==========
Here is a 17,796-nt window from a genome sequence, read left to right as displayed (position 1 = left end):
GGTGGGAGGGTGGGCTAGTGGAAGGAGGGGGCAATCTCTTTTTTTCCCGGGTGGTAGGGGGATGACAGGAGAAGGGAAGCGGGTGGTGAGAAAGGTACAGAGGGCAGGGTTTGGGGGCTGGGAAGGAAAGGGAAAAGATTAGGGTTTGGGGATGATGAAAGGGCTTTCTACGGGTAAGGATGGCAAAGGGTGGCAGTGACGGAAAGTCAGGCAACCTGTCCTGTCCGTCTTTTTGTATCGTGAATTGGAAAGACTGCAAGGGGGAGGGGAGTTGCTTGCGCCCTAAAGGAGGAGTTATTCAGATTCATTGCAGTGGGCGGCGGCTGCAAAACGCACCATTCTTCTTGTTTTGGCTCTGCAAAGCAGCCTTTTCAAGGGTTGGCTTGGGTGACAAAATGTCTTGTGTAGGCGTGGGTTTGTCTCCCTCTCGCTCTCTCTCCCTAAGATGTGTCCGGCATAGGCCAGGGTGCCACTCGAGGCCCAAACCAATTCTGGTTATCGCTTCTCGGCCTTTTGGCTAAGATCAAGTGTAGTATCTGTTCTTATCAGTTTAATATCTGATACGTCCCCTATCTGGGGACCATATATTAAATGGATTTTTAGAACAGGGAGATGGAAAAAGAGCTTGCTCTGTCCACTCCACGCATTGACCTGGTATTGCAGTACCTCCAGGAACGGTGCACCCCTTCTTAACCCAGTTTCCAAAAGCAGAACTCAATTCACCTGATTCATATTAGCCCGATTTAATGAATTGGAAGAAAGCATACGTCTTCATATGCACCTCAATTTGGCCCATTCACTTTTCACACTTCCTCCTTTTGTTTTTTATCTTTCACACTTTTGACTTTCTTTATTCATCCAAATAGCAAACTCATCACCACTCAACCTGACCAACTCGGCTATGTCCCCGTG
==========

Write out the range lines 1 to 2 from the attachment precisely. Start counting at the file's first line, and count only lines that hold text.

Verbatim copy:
Here is a 17,796-nt window from a genome sequence, read left to right as displayed (position 1 = left end):
GGTGGGAGGGTGGGCTAGTGGAAGGAGGGGGCAATCTCTTTTTTTCCCGGGTGGTAGGGGGATGACAGGAGAAGGGAAGCGGGTGGTGAGAAAGGTACAGAGGGCAGGGTTTGGGGGCTGGGAAGGAAAGGGAAAAGATTAGGGTTTGGGGATGATGAAAGGGCTTTCTACGGGTAAGGATGGCAAAGGGTGGCAGTGACGGAAAGTCAGGCAACCTGTCCTGTCCGTCTTTTTGTATCGTGAATTGGAAAGACTGCAAGGGGGAGGGGAGTTGCTTGCGCCCTAAAGGAGGAGTTATTCAGATTCATTGCAGTGGGCGGCGGCTGCAAAACGCACCATTCTTCTTGTTTTGGCTCTGCAAAGCAGCCTTTTCAAGGGTTGGCTTGGGTGACAAAATGTCTTGTGTAGGCGTGGGTTTGTCTCCCTCTCGCTCTCTCTCCCTAAGATGTGTCCGGCATAGGCCAGGGTGCCACTCGAGGCCCAAACCAATTCTGGTTATCGCTTCTCGGCCTTTTGGCTAAGATCAAGTGTAGTATCTGTTCTTATCAGTTTAATATCTGATACGTCCCCTATCTGGGGACCATATATTAAATGGATTTTTAGAACAGGGAGATGGAAAAAGAGCTTGCTCTGTCCACTCCACGCATTGACCTGGTATTGCAGTACCTCCAGGAACGGTGCACCCCTTCTTAACCCAGTTTCCAAAAGCAGAACTCAATTCACCTGATTCATATTAGCCCGATTTAATGAATTGGAAGAAAGCATACGTCTTCATATGCACCTCAATTTGGCCCATTCACTTTTCACACTTCCTCCTTTTGTTTTTTATCTTTCACACTTTTGACTTTCTTTATTCATCCAAATAGCAAACTCATCACCACTCAACCTGACCAACTCGGCTATGTCCCCGTG